Weddle swooping in to dive and catch a ball thrown to seemingly no one was a combination of knowing Favre's tendency to throw to a certain spot against a certain defense, selling Favre on playing inside and instincts of knowing when to go for the ball.

    “He's a ball-hawking kid,” strong safety Clinton Hart said. “That's what he has to do more. He showed his ability there.”

    A similar situation two weeks prior resulted in Weddle running into Hart, because he didn't anticipate the play as well.

    “He said next time the same thing happens I'm going to make a play,” Bradley said. “That was really a pretty interception. You know he's making progress when something like that happens.”

    Weddle said he told himself after the Denver game to commit to continued study and work in practice and to having fun.

    “You've got to expect yourself to make those plays,” he said. “You do it your whole life. You can do it here. In my position you either make the play, or it's a touchdown.”

    Injury updates

    – For the first time all season, the Chargers had a complete complement of healthy players at their starting positions for Friday drills, save linebacker Shawne Merriman.

    Only center Nick Hardwick, in the final phase of his comeback from foot surgery, is listed as questionable for Sunday's game. While cautiously saying it's “50-50” that he'll play, Hardwick is generally expected to make his first start of the season.

    – Oakland ruled out running back Justin Fargas (groin) and guard Cooper Carlisle (ankle), and said rookie back Darren McFadden (toe) is questionable. The only other tailback on the active roster is Michael Bush.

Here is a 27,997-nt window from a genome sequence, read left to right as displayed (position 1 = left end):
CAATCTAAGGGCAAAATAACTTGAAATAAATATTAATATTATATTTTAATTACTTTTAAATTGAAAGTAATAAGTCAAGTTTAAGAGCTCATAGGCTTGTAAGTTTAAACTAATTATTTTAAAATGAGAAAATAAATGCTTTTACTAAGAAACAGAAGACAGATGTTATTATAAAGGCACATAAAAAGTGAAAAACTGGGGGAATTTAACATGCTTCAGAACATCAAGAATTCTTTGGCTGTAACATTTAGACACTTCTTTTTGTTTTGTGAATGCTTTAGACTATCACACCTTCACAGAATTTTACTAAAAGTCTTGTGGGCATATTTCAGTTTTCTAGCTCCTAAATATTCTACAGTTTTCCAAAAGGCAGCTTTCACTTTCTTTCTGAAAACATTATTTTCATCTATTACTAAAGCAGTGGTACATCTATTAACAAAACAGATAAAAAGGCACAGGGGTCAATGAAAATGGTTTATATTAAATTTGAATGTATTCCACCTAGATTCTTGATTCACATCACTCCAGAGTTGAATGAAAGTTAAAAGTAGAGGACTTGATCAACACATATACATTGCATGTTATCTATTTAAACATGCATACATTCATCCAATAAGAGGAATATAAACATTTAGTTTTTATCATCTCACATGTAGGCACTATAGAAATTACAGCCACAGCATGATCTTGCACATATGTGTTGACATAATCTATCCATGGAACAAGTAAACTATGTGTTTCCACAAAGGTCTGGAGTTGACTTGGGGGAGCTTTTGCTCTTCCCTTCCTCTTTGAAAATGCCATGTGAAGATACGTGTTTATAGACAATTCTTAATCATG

Note

    He might not seem the most sentimental of sorts, especially when it comes to recollection of his time (2004-05) as head coach of the Raiders, but road games against the Silver and Black do have a bit of a homecoming feel for Norv Turner.
    “Not so much that I coached there, but probably because that's where I grew up,” said Turner, raised in Martinez in the hills above the East Bay.

    “I went to (Raiders) games in the mid-'60s. It's always special going back there, thinking of friends and all the different things. It's a special place.”

    UT
     
  2. BOLTS4LIFE

    BOLTS4LIFE Banned Banned

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    So far, Weddle has been getting raped this season.

    Hope he figures something out.
     
  3. Showmeyourbolt

    Showmeyourbolt Well-Known Member

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    Raped? That's a nice choice of word..................
     
  4. cranberry

    cranberry BoltTalker

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    Weddle will have fine football games ahead. If he would
    have had more playing time last year, he could have easily
    be better the first two games.
     
  5. Buck Melanoma

    Buck Melanoma Guest

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    Wrong. It was Royal both times.

    Weddle will be OK. Growing pains.
     
  6. BOLTS4LIFE

    BOLTS4LIFE Banned Banned

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    Hope so.
    I've always like Weddle but so far, he's been the opposing QB's b!tch.
     
  7. HEXEDBOLT

    HEXEDBOLT Don't like it, lump it!!!

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    B4L, knows balls, just ask him.
     
  8. AnteaterCharger

    AnteaterCharger Calibrating Bolttalk, Podcast by Podcast Staff Member Super Moderator Podcaster

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    unlike someone like freakin Wilhelm, Weddle is learning from his mistakes and working hard.
     
  9. Retired Catholic

    Retired Catholic BoltTalker

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    Weddle is adjusting to signal calling in addition to the position play. He'll be fine when he blends the two instinctively. He is making steady progress. His job will get easier when and if Jamal is finally in game shape and coop gets back. We will get a hard read on Jamal tomorrow.